Story by Charles Bevier
Whether you’re two months or two years away from building your dream home, it’s always interesting to look at floorplans. The configuration of these interior spaces and the exterior architecture is nothing short of fascinating. But the real drama (or should we say reality show?) is how all of this translates into a living, breathing home.
But how do you know which floorplan will work best for you? Should you make this decision with your heart or your head? And how does your personal vision work within the boundaries of building materials, construction crews and budgets?
We asked log home designers for tips on narrowing your search for the perfect floorplan. Here’s what they suggested:
Bank On It
Get started by meeting with a log-friendly lender to discover how much home you can actually afford. "Try to get pre-qualified and nail down a preliminary budget before you shop for a design," advises Tom Ryan, vice president of Fireside Log Homes in Ellijay, Georgia.
It’s best to have land in hand before you shop for a floorplan. That’s because the topography of your building site will strongly influence your design. "The floorplan and the building site have to complement each other," says Brandon Miracle, technical department manager with StoneMill Log Homes in Knoxville, Tennessee. For example, a very steep lot with tall trees just begs for strong vertical lines in a two-story design.
Eyes Wide Shut
Pro athletes use creative visualization to "see" themselves competing and winning on the field. Borrow this technique to prioritize what’s important to you and your family, advises Tom with Fireside. "We advise our clients to put away all the floorplans, close their eyes and just start visualizing their dream home." Put pencil to paper and list or draw the features you see.
His & Hers
If you and your spouse have differing opinions about your home’s design, heated, um, discussions are to be expected. Solutions are easy if you remain flexible, honor each other’s emotional commitment to the project and use your designer’s expertise to sort out solutions.
You know those shopping mall directories proclaiming "You Are Here?" You’ll need a similar map for designing your log home. Consider your current lifestyle and how you expect to use this home, both now and in the future. Here are just a few lifestyle strategies:
>> THE YOUNG FAMILY:
If your budget is tight, make the most of square footage with an open floorplan. Ask your designer about staged construction, allowing you to add new rooms or amenities in the future. Also consider a finished basement for the rec room.
>> THE SANDWICH GENERATION:
If you’re a Mom or a Dad, as well as a caregiver for your own parents or in-laws, opt for plenty of square footage to provide privacy. For your parents, include a separate suite with a kitchenette on the main level.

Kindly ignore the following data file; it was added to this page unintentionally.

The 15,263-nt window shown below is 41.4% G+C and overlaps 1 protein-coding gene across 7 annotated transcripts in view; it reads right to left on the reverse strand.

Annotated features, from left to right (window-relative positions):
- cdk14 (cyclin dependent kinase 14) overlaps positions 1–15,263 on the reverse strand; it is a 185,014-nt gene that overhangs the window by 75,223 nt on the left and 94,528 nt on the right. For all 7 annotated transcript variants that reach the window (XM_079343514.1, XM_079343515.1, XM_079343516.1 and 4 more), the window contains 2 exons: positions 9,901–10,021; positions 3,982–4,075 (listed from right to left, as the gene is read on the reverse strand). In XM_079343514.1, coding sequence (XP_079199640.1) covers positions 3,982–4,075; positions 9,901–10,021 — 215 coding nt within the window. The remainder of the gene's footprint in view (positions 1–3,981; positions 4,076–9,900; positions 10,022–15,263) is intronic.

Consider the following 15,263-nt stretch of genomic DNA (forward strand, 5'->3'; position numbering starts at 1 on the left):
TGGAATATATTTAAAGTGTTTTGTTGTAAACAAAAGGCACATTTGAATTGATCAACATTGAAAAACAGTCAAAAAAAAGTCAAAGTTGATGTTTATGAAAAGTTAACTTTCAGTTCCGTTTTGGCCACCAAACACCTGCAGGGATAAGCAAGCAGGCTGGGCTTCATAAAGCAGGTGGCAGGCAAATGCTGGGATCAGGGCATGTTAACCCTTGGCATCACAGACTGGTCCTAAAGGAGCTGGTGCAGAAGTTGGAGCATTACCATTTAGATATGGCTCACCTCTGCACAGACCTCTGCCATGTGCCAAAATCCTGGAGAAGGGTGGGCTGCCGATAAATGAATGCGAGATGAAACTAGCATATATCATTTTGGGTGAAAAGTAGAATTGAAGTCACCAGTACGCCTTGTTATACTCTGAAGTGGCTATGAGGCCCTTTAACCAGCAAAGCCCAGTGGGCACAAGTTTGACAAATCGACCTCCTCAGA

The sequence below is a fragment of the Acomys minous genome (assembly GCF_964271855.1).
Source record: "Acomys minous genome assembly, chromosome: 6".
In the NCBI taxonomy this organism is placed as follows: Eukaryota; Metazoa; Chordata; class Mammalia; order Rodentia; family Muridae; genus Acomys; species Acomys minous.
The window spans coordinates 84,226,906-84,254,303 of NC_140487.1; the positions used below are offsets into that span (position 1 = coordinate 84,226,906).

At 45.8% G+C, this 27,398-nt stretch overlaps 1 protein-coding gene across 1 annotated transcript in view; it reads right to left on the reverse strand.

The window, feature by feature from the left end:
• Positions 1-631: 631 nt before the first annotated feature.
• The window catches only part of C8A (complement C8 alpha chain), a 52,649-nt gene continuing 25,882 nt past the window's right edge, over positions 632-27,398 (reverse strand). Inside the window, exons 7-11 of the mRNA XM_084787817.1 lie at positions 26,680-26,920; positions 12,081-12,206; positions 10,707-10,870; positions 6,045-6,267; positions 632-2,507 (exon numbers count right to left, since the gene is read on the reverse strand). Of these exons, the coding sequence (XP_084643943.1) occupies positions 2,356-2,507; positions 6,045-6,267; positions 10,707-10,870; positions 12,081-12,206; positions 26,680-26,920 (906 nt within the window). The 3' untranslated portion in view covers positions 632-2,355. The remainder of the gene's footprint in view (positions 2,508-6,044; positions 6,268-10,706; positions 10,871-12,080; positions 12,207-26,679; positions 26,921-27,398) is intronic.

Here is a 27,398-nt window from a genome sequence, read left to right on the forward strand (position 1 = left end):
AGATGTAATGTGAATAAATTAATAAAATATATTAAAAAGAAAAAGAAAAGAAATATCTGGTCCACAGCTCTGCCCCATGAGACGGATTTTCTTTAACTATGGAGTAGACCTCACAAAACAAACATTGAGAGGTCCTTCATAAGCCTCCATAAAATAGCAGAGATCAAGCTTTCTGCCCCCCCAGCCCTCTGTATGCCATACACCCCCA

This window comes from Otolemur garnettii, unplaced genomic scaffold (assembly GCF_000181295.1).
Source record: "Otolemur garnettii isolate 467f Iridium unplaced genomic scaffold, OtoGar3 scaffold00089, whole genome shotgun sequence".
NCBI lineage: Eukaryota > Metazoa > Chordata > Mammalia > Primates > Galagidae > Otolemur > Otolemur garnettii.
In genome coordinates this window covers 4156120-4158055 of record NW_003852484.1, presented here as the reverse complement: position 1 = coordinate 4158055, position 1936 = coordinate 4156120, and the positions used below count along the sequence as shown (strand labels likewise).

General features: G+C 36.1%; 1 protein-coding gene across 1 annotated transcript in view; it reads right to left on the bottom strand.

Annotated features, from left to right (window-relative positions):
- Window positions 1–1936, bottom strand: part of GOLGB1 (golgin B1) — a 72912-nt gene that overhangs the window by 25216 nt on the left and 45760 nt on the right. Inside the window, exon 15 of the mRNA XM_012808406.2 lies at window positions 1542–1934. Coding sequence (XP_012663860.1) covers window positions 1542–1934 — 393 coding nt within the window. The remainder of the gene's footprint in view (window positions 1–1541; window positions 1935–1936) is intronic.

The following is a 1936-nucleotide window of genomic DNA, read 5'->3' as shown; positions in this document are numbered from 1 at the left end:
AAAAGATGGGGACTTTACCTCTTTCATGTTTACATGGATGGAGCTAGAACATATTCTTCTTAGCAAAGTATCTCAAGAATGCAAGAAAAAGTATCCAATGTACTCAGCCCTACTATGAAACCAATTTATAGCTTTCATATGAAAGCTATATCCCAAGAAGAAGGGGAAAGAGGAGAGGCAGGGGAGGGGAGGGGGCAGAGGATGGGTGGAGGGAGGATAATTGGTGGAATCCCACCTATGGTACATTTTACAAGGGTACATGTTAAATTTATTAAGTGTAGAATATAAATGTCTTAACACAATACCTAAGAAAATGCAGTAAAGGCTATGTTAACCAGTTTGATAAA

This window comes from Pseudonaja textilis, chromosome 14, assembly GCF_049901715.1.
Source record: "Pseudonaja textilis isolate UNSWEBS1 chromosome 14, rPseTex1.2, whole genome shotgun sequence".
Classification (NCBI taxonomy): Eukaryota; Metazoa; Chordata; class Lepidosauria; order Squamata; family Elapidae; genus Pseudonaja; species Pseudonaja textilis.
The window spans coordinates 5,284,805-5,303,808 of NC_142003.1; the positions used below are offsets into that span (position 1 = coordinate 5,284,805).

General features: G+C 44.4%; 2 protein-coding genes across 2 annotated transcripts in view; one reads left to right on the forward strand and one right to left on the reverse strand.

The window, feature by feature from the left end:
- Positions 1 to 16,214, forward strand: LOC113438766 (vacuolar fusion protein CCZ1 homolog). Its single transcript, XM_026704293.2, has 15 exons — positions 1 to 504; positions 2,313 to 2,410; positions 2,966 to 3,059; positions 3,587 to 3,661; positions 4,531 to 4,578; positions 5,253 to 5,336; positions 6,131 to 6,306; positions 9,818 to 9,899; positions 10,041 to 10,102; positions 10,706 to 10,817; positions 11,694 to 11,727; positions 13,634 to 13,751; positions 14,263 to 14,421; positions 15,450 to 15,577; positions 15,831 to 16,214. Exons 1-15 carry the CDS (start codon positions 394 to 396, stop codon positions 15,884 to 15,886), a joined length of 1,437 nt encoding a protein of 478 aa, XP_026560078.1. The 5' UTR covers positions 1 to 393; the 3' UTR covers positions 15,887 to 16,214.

>> EMPTY NESTERS:
If you’re planning your retirement home, opt for a ranch design that incorporates plenty of entertaining space, universal design features and ample sleeping space for visiting kids and grandkids. Also talk to your designer about choices that will make your log home easy to maintain.
>> WEEKEND RETREATERS:
A getaway house still needs to feel like home. For summer destinations, you’ll save money and add living space by taking advantage of decks, porches and other outdoor rooms. In snow country, consider adding a garage, mudroom or even just a covered porch to protect you from the elements. No matter where you build your vacation home, spend more of your budget making the common areas comfortable and functional.
Everything on a floorplan is laid out to a specific scale, which is usually marked on the plan. To help you understand how these dimensions translate from paper to reality, use a tape measure to calculate your current home’s dimensions, then compare with the new plan.
It’s easy to get the hang of reading floorplans. The size of each room is indicated, as is the placement of appliances, baths, hearths, decks, etc. "Before you make your final selection, think carefully about what each feature means, from how much closet space you’ll have to which way the doors open," advises Megan Haas, lead designer at Gastineau Log Homes in New Bloomfield, Missouri.
To help gauge how much floor space you need, Megan at Gastineau offers this trick: "Measure the furniture you plan to put in a room, then make cutouts to scale and place them within the plan to see how everything fits." For the latest trends in cabinetry, counters and appliances, visit kitchen and bath design centers.
If you discover you still want to make changes, you’re not alone. Nearly all log home buyers make some changes to their stock design. Most changes occur in areas that are used the most: the kitchen, master bedroom suite and great room. Before committing to changes, talk with your designer about how they will impact the execution and expense of building your dream home.
You can easily customize a stock design—even without making changes to the floorplan, says Marty at Riverbend. Add a personal touch with knotty "character" logs. Give drywall a unique decorative finish. Or add wildlife carvings throughout the home.
Most companies charge a fee, from a couple hundred dollars to a couple thousand dollars, to create custom drawings, depending on the details. This fee is credited toward your log home package if you decide to buy from that company. These fees are not a profit center for log companies, but help to cover the costs if the project never moves forward.
Our last word of advice: consider every inch of your floorplan, no matter how insignificant it seems at the time. With careful attention to detail, you’ll truly build your dream home from the ground up.
For more information on determining which floorplan is best for you, check out the October 2005 issue of Log Home Design Ideas.